University leaders joined faculty, students, and staff on Friday afternoon for a town hall meeting to discuss Northeastern’s long-range plan, where they covered some of the plan’s primary objectives and shared feedback.
The long-range plan will map out how the university’s next academic plan will be put into action. Earlier this fall the Board of Trustees approved the academic plan, which will shape Northeastern’s future over the next decade, and university leaders shared details of the plan at the State of the University in October.
Provost James C. Bean and Thomas Nedell, senior vice president for finance and treasurer, kicked off the meeting with an overview of how the long-range plan is organized into four categories, of which there is overlap: networks, learning, discovery, and infrastructure. They pointed to some key areas of focus within these categories, including more robust analytics that drive decision-making, customized experiential education, and the expansion of research facilities such as the Marine Science Center as well as new investments in the Northeastern’s schools and colleges.
Friday’s meeting marked the second town hall focusing on the long-range plan, and Bean underscored some key points he presented at the first meeting last month, including the idea that academic plan involves further integrating undergraduate education, professional graduate education, and doctoral work and research.
We’re all empowered to move the plan forward by thinking about new creative ideas.
—Provost James C. Bean
Bean said a major benefit of the academic plan is that it moves the university toward becoming what he called a “shared value organization.” He explained that the goal is that students, faculty, and staff can read the plan and be enabled to bring forth ideas that advance the plan. “We’re all empowered to move the plan forward by thinking about new creative ideas,” he said.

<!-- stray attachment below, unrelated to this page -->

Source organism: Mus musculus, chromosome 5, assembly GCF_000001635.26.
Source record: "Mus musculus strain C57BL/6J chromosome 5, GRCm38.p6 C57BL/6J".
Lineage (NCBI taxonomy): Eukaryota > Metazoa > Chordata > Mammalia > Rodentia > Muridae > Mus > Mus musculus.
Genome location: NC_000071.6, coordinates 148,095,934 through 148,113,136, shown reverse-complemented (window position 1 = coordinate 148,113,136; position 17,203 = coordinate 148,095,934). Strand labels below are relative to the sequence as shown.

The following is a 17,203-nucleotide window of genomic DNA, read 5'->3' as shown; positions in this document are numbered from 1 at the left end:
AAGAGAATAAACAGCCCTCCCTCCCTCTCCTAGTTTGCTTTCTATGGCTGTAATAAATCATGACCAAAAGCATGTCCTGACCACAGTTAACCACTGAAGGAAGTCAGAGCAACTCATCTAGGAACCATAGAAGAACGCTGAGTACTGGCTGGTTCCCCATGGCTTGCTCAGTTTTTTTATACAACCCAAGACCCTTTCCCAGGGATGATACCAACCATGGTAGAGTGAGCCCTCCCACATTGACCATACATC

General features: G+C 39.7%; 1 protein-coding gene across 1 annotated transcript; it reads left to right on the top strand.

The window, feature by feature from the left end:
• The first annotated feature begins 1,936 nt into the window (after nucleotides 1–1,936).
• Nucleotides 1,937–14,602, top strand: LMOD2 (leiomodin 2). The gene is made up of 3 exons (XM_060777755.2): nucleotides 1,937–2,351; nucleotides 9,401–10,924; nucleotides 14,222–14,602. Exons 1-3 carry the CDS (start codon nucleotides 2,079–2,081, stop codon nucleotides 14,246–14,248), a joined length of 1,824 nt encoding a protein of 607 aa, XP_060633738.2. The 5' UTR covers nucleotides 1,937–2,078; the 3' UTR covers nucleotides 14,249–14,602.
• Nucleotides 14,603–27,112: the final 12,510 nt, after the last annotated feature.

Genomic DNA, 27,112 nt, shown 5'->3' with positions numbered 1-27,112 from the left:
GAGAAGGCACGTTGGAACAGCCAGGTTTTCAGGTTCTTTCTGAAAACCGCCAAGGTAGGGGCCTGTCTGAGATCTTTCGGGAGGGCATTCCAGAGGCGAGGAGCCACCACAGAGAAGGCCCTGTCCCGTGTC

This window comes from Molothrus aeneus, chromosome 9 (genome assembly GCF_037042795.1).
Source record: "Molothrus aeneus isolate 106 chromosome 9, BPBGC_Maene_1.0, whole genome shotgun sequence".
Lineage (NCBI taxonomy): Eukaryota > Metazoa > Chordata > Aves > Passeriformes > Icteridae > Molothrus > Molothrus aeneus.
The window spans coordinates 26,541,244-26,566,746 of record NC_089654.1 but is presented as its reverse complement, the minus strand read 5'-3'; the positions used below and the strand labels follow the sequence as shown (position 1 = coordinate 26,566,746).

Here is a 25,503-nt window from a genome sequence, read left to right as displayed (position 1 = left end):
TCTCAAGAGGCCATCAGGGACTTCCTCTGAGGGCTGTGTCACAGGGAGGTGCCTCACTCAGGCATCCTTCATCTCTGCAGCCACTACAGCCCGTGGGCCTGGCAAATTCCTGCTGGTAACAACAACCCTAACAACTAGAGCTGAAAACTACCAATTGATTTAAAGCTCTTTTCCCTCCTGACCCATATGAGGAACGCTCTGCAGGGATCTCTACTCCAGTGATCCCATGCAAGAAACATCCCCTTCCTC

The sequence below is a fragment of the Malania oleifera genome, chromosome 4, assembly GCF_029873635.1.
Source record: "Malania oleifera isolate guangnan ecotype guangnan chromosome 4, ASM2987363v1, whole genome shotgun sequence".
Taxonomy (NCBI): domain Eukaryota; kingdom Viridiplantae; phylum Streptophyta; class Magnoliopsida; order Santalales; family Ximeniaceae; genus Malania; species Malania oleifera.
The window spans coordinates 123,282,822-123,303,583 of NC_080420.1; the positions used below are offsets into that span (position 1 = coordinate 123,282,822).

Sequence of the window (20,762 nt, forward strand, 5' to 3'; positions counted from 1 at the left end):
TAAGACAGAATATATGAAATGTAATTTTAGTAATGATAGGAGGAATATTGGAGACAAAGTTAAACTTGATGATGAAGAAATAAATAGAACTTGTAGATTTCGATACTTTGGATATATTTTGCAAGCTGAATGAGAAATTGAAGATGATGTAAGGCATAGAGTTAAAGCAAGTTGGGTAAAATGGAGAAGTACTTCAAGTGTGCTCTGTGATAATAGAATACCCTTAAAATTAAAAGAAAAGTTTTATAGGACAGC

After the presentation, attendees broke into groups to brainstorm ideas and suggestions for the long-range plan. Among the topics highlighted were creating more collaborative spaces for students within each college and for students across colleges to meet; integrating more diversity and inclusion programs into the various colleges, departments, and offices; and bolstering resources that support faculty and staff development and students going on global co-op for the first time.
An additional suggestion was to expand opportunities for faculty and staff to take sabbaticals to pursue partnerships, scholarship, or other initiatives that align with the academic plan’s goals.
The long-range plan will be a “five-year rolling plan,” meaning it will not be complete at the outset but rather will continue to evolve to meet the goals of the academic plan. University leaders expect to present the structure of the long-range plan to the Board of Trustees in December.